Remove a User from an RBAC Group
Published May 20 2019 02:14 PM 78 Views
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First published on TECHNET on Jun 07, 2010

OK, so you assigned Ken Myer the CsArchivingAdministrator role, one of the Role-Based Access Control (RBAC) groups that is automatically created when you install Microsoft Lync Server 2010.

Note . If you have no idea what a Role-Based Access Control group is then you should take a peek at the article A Brief Introduction to RBAC .

Now, however, you’re having second thoughts: you’re not so sure Ken has what it takes to be a Lync Server Archiving Administrator after all. You’d like to take back the CsArchivingAdministrator role you assigned to Ken Myer, and you’d do so, too. Except for one thing: once assigned, how do you unassign an RBAC role?

That’s a good question, and here’s your answer: without much effort whatsoever. As you probably know, RBAC roles are assigned by membership in the appropriate Active Directory security group. Ken is an Archiving Administrator because he has been assigned to the CsArchivingAdministrator group. If you don’t want Ken to be an Archiving Administrator then just remove him from the CsArchivingAdministrator group. It’s that easy.

Admittedly, you can remove a user from an Active Directory group by using Active Directory Users and Computers. But you’re right: in these high-tech days, Active Directory Users and Computers does seem a little old-fashioned, doesn’t it? If you want to be cool (and who doesn’t want to be cool?) you can also remove a user from a group by running the following Windows PowerShell script:

$x = $ErrorActionPreference
$ErrorActionPreference = "SilentlyContinue"

$strFilter = "(&(objectCategory=Group)(SamAccountName=" + $args[0] +"))"

$objDomain = New-Object System.DirectoryServices.DirectoryEntry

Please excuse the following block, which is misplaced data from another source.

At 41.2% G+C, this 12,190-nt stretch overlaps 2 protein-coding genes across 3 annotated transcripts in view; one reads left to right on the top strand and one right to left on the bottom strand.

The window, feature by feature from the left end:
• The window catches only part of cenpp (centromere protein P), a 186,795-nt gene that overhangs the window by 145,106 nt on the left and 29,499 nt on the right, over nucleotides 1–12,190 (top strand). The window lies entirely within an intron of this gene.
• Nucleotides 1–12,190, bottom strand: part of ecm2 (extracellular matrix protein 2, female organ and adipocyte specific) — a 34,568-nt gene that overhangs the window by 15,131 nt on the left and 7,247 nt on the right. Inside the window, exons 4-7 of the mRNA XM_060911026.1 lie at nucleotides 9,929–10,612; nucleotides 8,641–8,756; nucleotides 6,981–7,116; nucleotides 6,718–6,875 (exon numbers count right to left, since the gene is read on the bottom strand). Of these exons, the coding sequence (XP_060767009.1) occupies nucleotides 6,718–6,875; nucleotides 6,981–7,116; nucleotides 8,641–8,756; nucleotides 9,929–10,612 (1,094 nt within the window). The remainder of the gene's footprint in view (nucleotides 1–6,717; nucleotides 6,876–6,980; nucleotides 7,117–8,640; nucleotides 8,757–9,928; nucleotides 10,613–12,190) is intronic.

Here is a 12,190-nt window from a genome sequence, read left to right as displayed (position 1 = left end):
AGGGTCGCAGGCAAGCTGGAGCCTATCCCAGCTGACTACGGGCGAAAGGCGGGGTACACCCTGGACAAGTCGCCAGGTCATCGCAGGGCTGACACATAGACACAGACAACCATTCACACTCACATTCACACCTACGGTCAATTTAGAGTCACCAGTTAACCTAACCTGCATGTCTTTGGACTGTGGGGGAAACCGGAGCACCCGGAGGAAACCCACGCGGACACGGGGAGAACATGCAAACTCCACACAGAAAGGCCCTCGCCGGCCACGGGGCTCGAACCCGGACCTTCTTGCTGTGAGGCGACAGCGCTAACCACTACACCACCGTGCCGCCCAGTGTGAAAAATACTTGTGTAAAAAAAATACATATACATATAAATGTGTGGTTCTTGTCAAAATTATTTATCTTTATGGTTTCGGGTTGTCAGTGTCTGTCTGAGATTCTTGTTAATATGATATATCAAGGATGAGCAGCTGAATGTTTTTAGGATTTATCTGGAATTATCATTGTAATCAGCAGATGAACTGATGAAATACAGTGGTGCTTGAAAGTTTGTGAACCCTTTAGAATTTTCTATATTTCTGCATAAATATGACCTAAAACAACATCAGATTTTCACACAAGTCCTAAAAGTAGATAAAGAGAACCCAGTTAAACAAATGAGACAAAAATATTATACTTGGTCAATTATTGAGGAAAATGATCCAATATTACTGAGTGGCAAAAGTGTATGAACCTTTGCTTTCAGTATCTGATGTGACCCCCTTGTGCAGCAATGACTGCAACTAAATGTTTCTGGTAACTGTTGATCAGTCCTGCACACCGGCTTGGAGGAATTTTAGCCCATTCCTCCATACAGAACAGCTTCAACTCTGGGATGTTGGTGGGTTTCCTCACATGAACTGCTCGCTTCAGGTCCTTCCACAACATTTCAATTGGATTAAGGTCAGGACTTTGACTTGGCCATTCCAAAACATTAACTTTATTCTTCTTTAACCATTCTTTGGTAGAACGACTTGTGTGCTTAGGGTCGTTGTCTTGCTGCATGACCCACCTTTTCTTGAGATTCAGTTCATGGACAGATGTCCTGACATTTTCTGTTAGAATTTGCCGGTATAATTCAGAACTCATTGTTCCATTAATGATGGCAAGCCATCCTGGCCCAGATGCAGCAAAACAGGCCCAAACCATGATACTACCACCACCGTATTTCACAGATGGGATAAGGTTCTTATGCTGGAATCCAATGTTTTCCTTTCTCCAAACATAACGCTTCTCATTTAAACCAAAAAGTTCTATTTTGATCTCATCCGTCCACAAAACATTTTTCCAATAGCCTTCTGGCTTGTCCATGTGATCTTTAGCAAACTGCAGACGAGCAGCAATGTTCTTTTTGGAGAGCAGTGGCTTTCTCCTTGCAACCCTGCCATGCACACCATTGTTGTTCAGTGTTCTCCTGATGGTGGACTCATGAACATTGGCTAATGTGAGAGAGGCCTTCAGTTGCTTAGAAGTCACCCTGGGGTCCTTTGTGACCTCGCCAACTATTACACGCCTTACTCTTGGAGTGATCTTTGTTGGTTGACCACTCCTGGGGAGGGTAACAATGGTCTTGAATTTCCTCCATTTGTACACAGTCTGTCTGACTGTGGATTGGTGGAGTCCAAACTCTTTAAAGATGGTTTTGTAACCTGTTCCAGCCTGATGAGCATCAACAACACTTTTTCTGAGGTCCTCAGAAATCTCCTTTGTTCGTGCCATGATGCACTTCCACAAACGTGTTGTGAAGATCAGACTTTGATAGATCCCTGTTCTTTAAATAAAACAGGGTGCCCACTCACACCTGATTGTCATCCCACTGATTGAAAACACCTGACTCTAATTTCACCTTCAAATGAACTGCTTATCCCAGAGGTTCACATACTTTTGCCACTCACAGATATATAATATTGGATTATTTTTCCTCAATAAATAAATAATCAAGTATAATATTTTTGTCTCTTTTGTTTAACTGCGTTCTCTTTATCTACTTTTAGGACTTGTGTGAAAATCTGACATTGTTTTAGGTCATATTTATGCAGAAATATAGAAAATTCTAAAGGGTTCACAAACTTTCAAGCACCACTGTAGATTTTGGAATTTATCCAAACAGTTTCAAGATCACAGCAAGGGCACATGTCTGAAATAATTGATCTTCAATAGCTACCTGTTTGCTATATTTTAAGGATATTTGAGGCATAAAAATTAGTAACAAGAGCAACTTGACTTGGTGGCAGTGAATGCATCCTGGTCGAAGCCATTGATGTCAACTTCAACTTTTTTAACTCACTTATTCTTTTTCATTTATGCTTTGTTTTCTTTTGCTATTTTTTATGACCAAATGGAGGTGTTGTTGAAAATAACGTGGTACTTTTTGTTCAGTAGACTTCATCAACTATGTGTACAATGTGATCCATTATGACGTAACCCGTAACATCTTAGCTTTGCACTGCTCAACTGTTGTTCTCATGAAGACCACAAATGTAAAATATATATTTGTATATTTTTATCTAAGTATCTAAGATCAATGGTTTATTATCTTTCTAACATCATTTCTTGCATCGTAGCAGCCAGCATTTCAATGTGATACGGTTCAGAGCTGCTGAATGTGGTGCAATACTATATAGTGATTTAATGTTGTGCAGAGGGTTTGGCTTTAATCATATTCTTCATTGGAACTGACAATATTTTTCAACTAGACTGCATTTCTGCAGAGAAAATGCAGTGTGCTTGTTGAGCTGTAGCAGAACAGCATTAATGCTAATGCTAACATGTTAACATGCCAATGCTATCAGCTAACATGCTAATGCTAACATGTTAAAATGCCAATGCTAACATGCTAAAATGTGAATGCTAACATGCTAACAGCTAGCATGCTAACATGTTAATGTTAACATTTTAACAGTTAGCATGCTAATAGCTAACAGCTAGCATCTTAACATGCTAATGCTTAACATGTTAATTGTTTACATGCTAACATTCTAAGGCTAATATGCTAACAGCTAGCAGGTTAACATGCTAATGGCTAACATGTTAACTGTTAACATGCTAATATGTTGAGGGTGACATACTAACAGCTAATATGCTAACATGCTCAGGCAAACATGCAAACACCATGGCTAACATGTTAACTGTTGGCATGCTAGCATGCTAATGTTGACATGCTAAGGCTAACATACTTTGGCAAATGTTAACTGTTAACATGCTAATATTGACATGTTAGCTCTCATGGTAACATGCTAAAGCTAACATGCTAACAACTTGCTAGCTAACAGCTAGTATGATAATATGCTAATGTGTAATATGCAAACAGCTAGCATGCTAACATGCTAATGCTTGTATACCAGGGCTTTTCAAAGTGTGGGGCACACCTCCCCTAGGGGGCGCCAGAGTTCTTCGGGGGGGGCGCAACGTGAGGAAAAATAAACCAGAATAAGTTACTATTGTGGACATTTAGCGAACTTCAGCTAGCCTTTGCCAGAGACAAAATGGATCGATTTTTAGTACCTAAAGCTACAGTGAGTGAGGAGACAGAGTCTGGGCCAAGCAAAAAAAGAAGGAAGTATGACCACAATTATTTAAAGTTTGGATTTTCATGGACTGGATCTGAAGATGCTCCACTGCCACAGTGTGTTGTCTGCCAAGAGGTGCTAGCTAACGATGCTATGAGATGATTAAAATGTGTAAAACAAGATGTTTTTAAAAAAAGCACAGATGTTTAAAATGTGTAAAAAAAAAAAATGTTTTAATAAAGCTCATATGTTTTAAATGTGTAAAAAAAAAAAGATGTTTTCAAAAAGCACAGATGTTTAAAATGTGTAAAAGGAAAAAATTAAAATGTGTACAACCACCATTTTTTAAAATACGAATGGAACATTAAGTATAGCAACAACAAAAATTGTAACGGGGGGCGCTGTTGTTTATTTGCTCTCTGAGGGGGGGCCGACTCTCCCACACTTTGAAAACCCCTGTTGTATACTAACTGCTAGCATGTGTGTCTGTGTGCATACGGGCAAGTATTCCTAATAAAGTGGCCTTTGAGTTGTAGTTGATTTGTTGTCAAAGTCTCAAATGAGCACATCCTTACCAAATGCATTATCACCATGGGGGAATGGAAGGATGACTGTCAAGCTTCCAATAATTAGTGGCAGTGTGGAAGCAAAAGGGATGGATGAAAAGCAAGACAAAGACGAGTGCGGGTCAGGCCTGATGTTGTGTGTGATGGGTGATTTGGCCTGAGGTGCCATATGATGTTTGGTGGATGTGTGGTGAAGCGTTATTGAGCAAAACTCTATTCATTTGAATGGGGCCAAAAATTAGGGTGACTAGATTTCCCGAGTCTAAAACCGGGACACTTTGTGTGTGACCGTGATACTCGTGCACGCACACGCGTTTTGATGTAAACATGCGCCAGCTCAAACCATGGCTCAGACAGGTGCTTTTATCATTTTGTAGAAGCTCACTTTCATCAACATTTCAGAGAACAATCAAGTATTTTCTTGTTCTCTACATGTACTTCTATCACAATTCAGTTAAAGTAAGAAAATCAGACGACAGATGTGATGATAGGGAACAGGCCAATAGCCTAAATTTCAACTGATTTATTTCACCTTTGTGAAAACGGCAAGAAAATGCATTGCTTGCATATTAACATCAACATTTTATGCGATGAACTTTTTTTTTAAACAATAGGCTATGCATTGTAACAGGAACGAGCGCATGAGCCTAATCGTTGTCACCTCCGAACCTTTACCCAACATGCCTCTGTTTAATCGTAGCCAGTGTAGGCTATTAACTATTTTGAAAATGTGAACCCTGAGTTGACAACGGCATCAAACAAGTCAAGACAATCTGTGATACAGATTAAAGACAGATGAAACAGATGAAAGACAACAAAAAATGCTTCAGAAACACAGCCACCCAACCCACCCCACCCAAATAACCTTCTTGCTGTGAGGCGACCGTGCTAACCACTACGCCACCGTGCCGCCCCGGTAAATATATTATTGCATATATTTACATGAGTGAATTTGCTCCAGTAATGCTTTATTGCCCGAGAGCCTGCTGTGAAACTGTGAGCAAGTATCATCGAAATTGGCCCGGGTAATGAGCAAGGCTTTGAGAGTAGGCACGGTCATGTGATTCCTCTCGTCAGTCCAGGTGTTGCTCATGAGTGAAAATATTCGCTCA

$objSearcher = New-Object System.DirectoryServices.DirectorySearcher
$objSearcher.SearchRoot = $objDomain
$objSearcher.Filter = $strFilter
$objSearcher.SearchScope = "Subtree"

$colProplist = "distinguishedName"
foreach ($i in $colPropList)
{[void] $objSearcher.PropertiesToLoad.Add($i)}

$colResults = $objSearcher.FindAll()

foreach ($objResult in $colResults)
{$groupDN = $objResult.Path}

$userDN = (Get-CsUser -Identity $args[1]).DistinguishedName
$user = [ADSI] "LDAP://$userDN"

$group = [ADSI] $groupDN


$ErrorActionPreference = $x

To be perfectly honest (and we always strive to be perfect, especially when it comes to honesty) this script is perhaps a little more complicated than it needs to be (which we’ll explain in a moment). When you run this script, you need to pass in two pieces of information: the name of the RBAC role the user should be removed from, and the Identity of the user. (This can be any of the standard user Identities used with the CsUser and CsAdUser cmdlets; here, we’ve opted to use the person’s Active Directory display name.) For example, and assuming we named our script C:ScriptsRemove-RoleAssignment.ps1, we need to run a command similar to this:

C:ScriptsRemove-RoleAssignment.ps1 "CsArchivingAdministrator" "Ken Myer"

The first thing the script does is search Active Directory for a security group with the SamAccountName CsArchivingAdministrator. To be honest, that’s the part that might be overkill. In the current incarnation of Lync Server, all the security groups used for RBAC roles must be housed in the Users containers; because of that, we could have hardwired the script to simply look for the group in the Users container. So why didn’t we do that? Three reasons:

  1. Future versions of Lync Server might allow you to put these security groups anywhere you want.

  2. The less we hardwire the less you have to do in order to make this script work in your organization.

  3. We already had some code for searching Active Directory, and it seemed a shame to let it go to waste.

At any rate, after locating the group, the script binds to the user account and then uses this somewhat-cryptic looking line of code to remove the user from the group (and, not coincidentally, unassign the RBAC role):


As soon as that line finishes executing, Ken Myer’s days as an Archiving Administrator will have come to an end. But, then again, nothing lasts forever, right?

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